Nature & Science
Nature in a Historical Park? Yes!
Tumacácori National Monument (now National Historical Park) was established in 1908 to protect, preserve, and tell the story of the old Spanish and O'odham mission ruins. In 2005, more than 300 acres were added to the park, reuniting the church grounds with a small piece of historical mission property, and placing more than a mile of Santa Cruz River riparian environment, mesquite bosque (forest), and a section of the Juan Bautista de Anza National Historical Trail ("Anza Trail") within the park.
Also in 2005, an extensive plant and animal inventory was conducted within the park to begin to establish a list of its species. In depth knowledge of natural resources is needed so they can be managed and species of special concern can be protected. View the species inventory report that also details how the park is species rich for its size due to its position in North America and the variety of environments within the park.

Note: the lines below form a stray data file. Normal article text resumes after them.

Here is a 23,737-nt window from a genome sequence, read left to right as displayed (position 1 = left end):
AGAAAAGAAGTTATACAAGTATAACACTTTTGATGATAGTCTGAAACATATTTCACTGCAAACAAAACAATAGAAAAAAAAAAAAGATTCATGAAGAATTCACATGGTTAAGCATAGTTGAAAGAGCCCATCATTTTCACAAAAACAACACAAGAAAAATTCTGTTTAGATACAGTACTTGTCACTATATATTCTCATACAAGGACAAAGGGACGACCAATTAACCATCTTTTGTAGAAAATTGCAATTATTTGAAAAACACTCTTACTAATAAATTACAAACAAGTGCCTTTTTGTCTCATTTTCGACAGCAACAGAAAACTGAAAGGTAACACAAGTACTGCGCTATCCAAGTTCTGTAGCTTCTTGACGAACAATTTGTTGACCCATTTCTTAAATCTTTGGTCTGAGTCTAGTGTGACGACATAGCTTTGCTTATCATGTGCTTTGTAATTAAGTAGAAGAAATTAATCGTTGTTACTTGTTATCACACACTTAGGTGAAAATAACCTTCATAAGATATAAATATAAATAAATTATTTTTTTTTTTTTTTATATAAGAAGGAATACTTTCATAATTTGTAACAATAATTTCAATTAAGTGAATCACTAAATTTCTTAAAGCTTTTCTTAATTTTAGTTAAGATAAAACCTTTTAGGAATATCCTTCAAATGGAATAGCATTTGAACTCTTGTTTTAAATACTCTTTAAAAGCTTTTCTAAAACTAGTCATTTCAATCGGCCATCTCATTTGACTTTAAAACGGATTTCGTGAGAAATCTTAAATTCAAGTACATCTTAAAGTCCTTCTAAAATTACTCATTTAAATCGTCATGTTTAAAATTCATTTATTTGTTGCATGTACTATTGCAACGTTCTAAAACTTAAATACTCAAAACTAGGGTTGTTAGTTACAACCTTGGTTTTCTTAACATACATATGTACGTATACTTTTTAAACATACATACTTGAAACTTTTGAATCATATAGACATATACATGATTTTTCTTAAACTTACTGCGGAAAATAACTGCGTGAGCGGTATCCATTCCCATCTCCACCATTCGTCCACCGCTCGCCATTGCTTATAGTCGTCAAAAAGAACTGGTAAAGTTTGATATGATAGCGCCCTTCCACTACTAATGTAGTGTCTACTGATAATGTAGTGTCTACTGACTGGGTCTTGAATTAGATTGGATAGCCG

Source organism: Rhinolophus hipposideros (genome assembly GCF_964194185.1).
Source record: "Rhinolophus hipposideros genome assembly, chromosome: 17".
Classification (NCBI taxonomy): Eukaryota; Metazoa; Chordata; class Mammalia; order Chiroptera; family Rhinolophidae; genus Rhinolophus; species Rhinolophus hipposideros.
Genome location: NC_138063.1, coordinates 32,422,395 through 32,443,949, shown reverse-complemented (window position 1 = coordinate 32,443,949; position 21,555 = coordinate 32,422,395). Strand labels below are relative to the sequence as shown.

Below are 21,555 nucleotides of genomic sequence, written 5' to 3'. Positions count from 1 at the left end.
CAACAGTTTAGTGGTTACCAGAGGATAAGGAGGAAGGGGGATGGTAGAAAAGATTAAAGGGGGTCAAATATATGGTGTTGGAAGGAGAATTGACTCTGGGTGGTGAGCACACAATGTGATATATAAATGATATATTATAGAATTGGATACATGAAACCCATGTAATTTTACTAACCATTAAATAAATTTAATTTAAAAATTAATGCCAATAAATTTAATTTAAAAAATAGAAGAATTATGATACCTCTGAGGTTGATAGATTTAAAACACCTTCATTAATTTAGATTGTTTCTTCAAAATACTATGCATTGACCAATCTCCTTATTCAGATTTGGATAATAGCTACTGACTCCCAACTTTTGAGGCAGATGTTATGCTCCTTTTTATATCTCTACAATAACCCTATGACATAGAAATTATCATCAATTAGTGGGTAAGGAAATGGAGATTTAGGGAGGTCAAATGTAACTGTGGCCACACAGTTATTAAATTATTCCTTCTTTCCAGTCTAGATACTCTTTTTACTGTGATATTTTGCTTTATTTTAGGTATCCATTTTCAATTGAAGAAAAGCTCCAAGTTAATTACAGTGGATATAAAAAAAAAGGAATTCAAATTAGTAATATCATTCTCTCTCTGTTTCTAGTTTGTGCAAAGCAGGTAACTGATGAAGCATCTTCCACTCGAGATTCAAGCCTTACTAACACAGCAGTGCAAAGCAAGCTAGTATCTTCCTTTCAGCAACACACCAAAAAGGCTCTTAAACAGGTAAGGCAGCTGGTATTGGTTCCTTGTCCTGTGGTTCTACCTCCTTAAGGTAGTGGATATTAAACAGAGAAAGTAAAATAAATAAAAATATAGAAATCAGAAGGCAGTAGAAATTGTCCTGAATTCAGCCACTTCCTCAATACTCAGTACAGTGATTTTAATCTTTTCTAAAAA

The 4.5 mile stretch of Anza Trail that extends from Tumacácori to the Tubac Presidio State Historic Park in Tubac was the first stretch of this trail to be established in Arizona. The trail follows the river in the shade of mesquite, hackberry, elderberry, cottonwood, and willow trees.
The riparian, mesquite bosque, and surrounding desert scrub environments within the park provide shelter to more than 200 species of birds. A bird list is available upon request at the visitor center.
Other animals take refuge in the park, including mammals such as coyote, javelina, and raccoon, twenty-four documented species of reptiles and amphibians, and notable insects such as the giant mesquite bug, tarantula, tarantula hawk, and velvet ant.
Did You Know?
Soldiers of New Spain's frontier who protected the missions were known as soldados de cuera, or "soldiers of the leather jacket."